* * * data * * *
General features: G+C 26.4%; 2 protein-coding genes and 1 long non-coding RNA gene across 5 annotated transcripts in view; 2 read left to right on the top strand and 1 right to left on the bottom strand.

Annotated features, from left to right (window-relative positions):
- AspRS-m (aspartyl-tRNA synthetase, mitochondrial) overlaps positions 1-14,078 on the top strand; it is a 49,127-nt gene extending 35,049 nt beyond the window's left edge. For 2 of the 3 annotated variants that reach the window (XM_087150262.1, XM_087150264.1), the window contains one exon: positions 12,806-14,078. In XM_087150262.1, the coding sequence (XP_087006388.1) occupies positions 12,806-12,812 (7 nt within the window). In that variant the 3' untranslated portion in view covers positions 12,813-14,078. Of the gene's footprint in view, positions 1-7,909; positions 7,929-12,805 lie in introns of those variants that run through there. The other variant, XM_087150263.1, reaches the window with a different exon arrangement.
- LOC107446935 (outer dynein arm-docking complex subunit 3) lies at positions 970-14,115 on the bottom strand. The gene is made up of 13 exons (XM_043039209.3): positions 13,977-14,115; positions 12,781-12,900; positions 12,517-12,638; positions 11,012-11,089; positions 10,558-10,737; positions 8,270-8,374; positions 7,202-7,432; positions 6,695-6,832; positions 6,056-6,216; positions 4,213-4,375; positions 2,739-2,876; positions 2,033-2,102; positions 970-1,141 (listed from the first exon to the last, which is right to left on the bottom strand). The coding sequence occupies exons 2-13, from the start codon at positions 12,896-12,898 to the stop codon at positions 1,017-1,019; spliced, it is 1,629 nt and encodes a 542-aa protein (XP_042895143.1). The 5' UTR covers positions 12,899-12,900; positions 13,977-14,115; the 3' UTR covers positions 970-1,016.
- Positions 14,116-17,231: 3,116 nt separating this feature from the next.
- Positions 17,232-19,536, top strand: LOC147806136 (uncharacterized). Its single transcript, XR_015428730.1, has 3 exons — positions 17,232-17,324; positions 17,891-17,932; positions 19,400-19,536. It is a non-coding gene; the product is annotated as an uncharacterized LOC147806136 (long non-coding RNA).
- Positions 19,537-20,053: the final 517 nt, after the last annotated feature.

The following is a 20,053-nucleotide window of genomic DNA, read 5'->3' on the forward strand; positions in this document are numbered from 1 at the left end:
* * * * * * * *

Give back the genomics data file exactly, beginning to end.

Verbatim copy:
General features: G+C 26.4%; 2 protein-coding genes and 1 long non-coding RNA gene across 5 annotated transcripts in view; 2 read left to right on the top strand and 1 right to left on the bottom strand.

Annotated features, from left to right (window-relative positions):
- AspRS-m (aspartyl-tRNA synthetase, mitochondrial) overlaps positions 1-14,078 on the top strand; it is a 49,127-nt gene extending 35,049 nt beyond the window's left edge. For 2 of the 3 annotated variants that reach the window (XM_087150262.1, XM_087150264.1), the window contains one exon: positions 12,806-14,078. In XM_087150262.1, the coding sequence (XP_087006388.1) occupies positions 12,806-12,812 (7 nt within the window). In that variant the 3' untranslated portion in view covers positions 12,813-14,078. Of the gene's footprint in view, positions 1-7,909; positions 7,929-12,805 lie in introns of those variants that run through there. The other variant, XM_087150263.1, reaches the window with a different exon arrangement.
- LOC107446935 (outer dynein arm-docking complex subunit 3) lies at positions 970-14,115 on the bottom strand. The gene is made up of 13 exons (XM_043039209.3): positions 13,977-14,115; positions 12,781-12,900; positions 12,517-12,638; positions 11,012-11,089; positions 10,558-10,737; positions 8,270-8,374; positions 7,202-7,432; positions 6,695-6,832; positions 6,056-6,216; positions 4,213-4,375; positions 2,739-2,876; positions 2,033-2,102; positions 970-1,141 (listed from the first exon to the last, which is right to left on the bottom strand). The coding sequence occupies exons 2-13, from the start codon at positions 12,896-12,898 to the stop codon at positions 1,017-1,019; spliced, it is 1,629 nt and encodes a 542-aa protein (XP_042895143.1). The 5' UTR covers positions 12,899-12,900; positions 13,977-14,115; the 3' UTR covers positions 970-1,016.
- Positions 14,116-17,231: 3,116 nt separating this feature from the next.
- Positions 17,232-19,536, top strand: LOC147806136 (uncharacterized). Its single transcript, XR_015428730.1, has 3 exons — positions 17,232-17,324; positions 17,891-17,932; positions 19,400-19,536. It is a non-coding gene; the product is annotated as an uncharacterized LOC147806136 (long non-coding RNA).
- Positions 19,537-20,053: the final 517 nt, after the last annotated feature.

The following is a 20,053-nucleotide window of genomic DNA, read 5'->3' on the forward strand; positions in this document are numbered from 1 at the left end: